by Chris Fletcher | February 4, 2012 | Comments Off on A Tale of Two (E-Commerce) Retailers
Last week I attended the Massachusetts Internet & Technology Exchange (www.mitx.org) conference on E-Commerce, held at Microsoft’s R&D Center in Cambridge MA and on the other side of the Charles River from Gartner’s Boston offices. MITX is a non-profit trade association for digital marketing and the Internet business industry, with a membership of technology vendors, user organizations, students, developers, consultants, and the occasional tech industry analyst makes it a unique place to get a fresh perspective on things related to the web .
The two best presentations of the day came from retailers at opposite ends of the e-tailing spectrum. At one end, Staples, the #2 internet retail according to the Internet Retailer 500 (http://www.internetretailer.com/top500/list) and seller of all things office supply (and, soon of SMB services – see below). At the other end, Newbury Comics, a Boston – based purveyor of music, comic books, and apparel, and for more than two decades one of the things that makes Boston a great town to live in.
Staples: According to Brian Tilzer, VP of E-Commerce at Staples, 40% of Staples’ sales touch their web or e-commerce sites. To keep pace with their projected growth Staples is looking to expand its web and e-commerce team from around 700 associates today, by 3X, or about 2,100 professionals total. To support this growth in personnel, and to attract the right kind of talent, Staples also announced plans to open a Cambridge research center and innovation hub. (Note to real estate professionals and headhunters: Not so confidential rumors have it that Amazon is looking to open a Cambridge-based R&D center early in 2012 to fuel – guess – digital research and development. With Microsoft’s R&D Center already established in Cambridge there is a real-time land and talent rush going on in Cambridge, which is an interesting, if somewhat sad, counterpoint to some of the job and real estate trends in other parts of the country).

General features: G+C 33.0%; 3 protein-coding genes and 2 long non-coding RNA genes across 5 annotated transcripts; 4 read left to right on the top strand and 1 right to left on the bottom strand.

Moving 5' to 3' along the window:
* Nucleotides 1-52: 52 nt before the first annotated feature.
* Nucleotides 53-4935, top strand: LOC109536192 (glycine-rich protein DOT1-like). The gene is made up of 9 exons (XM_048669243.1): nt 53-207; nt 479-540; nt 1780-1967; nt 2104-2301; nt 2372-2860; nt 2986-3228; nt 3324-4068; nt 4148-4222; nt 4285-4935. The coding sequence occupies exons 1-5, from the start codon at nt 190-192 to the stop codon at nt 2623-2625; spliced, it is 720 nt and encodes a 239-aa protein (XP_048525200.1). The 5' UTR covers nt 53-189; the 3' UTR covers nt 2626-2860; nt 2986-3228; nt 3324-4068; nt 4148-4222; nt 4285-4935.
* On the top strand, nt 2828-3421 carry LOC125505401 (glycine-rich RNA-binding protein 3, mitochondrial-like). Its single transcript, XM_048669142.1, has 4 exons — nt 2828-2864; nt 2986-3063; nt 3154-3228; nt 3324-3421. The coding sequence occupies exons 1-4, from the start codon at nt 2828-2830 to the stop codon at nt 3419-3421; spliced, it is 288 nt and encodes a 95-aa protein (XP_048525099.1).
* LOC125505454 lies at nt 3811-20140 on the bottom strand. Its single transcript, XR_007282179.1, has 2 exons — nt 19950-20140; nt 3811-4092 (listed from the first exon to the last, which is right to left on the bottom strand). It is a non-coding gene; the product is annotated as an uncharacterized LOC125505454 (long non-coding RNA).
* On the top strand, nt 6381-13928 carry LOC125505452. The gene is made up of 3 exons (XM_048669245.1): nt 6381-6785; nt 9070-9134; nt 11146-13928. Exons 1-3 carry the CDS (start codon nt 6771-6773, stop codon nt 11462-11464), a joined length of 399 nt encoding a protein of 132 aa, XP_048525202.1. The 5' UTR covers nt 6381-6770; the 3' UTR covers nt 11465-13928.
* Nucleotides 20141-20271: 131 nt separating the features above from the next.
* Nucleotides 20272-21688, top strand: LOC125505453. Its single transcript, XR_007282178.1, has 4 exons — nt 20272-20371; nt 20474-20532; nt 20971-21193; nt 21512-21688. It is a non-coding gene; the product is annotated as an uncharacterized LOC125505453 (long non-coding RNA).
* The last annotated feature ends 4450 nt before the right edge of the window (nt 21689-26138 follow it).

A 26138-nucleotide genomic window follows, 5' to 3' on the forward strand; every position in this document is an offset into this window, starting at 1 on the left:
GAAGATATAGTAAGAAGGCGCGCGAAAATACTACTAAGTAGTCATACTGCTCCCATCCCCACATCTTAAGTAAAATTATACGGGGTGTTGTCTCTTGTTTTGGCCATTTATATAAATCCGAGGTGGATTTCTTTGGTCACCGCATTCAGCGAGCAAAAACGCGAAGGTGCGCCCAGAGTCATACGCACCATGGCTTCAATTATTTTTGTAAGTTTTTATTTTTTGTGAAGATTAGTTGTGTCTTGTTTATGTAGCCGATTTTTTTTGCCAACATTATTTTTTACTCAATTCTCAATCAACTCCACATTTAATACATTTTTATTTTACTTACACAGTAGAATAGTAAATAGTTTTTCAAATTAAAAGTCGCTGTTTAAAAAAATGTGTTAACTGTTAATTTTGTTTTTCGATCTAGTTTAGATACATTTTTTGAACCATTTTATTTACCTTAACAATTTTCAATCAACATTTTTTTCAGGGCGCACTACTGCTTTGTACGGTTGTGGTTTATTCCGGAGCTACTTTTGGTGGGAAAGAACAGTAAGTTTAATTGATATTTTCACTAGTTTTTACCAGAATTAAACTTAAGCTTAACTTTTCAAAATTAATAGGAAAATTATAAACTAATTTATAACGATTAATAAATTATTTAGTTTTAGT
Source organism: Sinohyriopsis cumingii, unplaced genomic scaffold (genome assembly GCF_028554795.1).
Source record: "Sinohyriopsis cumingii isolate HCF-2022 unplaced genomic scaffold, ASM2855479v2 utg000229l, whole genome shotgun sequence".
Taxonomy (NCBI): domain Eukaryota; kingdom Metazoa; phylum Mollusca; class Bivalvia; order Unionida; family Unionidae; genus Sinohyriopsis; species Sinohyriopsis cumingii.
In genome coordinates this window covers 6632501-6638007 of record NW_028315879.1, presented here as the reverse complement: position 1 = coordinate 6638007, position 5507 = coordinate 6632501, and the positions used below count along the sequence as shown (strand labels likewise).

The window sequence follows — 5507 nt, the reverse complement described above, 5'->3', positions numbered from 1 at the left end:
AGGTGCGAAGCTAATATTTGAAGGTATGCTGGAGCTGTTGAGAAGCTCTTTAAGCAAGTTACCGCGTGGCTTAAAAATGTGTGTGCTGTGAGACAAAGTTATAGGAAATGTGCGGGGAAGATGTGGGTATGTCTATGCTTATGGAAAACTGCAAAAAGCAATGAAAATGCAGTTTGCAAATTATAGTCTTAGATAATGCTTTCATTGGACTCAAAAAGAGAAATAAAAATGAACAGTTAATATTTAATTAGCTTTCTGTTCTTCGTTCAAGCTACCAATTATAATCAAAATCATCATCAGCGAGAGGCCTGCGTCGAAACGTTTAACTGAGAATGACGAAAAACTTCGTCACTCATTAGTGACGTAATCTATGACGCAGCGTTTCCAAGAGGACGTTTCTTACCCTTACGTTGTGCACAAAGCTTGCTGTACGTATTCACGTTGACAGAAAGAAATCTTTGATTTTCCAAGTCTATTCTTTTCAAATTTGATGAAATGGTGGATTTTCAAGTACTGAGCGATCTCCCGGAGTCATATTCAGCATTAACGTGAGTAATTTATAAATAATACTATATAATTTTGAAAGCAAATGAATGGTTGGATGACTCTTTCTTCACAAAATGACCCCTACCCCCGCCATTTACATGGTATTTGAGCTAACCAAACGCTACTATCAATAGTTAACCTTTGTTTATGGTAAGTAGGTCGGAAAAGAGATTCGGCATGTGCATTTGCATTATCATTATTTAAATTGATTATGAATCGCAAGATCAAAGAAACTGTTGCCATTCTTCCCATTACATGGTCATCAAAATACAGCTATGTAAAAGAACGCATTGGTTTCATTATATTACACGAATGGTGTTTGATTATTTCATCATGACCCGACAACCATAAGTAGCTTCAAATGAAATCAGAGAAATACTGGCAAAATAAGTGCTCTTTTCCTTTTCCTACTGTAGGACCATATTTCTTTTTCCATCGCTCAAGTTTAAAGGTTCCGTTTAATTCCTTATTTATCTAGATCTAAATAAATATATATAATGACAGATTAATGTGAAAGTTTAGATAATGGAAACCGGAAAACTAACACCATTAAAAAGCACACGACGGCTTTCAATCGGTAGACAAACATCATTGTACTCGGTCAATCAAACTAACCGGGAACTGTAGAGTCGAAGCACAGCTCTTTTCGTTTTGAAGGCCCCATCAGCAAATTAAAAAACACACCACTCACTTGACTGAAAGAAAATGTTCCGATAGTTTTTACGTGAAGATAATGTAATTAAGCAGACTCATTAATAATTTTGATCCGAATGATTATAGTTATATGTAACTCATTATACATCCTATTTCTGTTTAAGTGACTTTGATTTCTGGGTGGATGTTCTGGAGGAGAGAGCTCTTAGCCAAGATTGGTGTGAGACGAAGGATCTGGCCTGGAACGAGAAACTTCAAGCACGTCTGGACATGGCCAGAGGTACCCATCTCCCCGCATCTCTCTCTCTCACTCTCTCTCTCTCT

Staples also plans to spur substantial revenue growth by providing office solutions and services (think: payroll services, web and hosting services, payment services, and related Cloud-based applications for SMBs) through its web properties to fuel future growth and augment their staple (sorry) business in office supplies.
Core Takeaway: Think Digital commerce.
Newbury Comics: The best part of the day for me was, by far, the fireside chat with Mike Dreese, CEO and founder of Newbury Comics(http://www.newburycomics.com) , and Scott Dirsner of the Boston Globe. First, if you don’t know anything about Newbury Comics, it used to be the place to go for records you couldn’t find anywhere else: Think – Punk, Ska, Thrash Metal, and Imports (Full disclosure: I am one of the few people around that still buys CDs. At a store. Almost always Newbury. I rip my own MP3s. Go figure). Today they sell alternative lifestyle stuff, which roughly translates to “We sell fun stuff to people that like music and comic books, and are likely to like other fun stuff.”
Newbury is a privately held company and as such has the luxury of being candid and honest about what’s going on behind the covers. Plus, it is pretty hard to imagine Mike as being anything less than candid about what he thinks. Really refreshing, especially when it runs across the grain of most conventional e-commerce thinking. Revenue: About $75 Million last year, with about 1/3 of that online. Comments from Mike:
When he first started selling records and comic books “…scarcity was our friend” because they sold things you couldn’t find anywhere else. Punk LPs imported from England. Japanese comic books. They charged a premium for this. Still do.
They do a lot of e-commerce selling, not only through their own site, but through Amazon and eBay. How do they maintain their margins? Scarcity – selling product you can’t find easily anywhere else. This is sometimes risky: sometimes edgy products fail and you end up eating the inventory. A few pay off.
“I don’t really care about mobile commerce.” He does, of course, he just doesn’t have to support mobile devices on his own web site. Most of Newbury Comics’ mobile presence is provided for them through their 40,000 Facebook followers, 320k social media contacts, and through affiliate sales on Amazon and eBay. Which, of course, all support mobile. Why invest money in building mobile when someone else he can sell through has already done it?
He expects the majority of their brick and mortar stores will go away, and a majority of the business will go to the web and e-commerce. Why do you still see so many Newbury Comics stores in strip malls around the Boston area? Because there is lots of mall space available, partly due to the recession, partly due to other competitors moving their business to the web. Of course.
Core Takeaway: Question conventional wisdom.
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